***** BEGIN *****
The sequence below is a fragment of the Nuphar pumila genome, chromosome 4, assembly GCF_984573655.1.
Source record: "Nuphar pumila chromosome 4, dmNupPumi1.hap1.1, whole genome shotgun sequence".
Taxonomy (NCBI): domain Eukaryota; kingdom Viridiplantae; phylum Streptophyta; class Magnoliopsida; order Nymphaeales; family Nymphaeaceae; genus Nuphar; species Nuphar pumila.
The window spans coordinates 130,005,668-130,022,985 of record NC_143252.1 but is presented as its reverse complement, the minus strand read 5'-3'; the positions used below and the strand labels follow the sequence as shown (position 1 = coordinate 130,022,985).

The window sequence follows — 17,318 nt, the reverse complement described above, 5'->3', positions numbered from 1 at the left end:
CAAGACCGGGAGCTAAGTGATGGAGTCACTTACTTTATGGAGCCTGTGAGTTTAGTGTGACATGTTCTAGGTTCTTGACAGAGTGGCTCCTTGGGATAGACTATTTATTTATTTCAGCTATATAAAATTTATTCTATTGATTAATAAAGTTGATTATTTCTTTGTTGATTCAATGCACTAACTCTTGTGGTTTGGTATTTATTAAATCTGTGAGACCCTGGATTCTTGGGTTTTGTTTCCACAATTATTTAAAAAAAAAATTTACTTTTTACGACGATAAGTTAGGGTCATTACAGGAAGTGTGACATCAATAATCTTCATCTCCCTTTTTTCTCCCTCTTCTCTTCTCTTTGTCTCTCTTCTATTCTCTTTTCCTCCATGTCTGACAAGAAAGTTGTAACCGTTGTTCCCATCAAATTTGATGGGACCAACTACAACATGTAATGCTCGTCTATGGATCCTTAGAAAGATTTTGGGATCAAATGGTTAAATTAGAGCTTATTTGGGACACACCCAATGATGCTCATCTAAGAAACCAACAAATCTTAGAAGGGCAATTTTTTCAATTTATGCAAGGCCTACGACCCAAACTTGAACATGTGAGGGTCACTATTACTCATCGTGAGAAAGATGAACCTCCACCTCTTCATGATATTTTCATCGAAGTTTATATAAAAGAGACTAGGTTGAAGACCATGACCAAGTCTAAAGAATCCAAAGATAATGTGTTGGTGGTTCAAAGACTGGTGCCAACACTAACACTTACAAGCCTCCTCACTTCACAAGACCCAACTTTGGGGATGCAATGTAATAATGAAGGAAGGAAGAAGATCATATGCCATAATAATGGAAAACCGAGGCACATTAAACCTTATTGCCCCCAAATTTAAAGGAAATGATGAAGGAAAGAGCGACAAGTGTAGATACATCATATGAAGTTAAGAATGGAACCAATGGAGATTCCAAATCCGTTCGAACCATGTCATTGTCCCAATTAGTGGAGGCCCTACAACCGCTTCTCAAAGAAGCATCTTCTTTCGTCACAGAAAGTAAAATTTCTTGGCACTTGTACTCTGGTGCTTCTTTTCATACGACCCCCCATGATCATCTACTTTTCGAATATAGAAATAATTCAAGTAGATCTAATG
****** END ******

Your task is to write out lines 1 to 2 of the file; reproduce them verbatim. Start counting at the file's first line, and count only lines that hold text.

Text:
The sequence below is a fragment of the Nuphar pumila genome, chromosome 4, assembly GCF_984573655.1.
Source record: "Nuphar pumila chromosome 4, dmNupPumi1.hap1.1, whole genome shotgun sequence".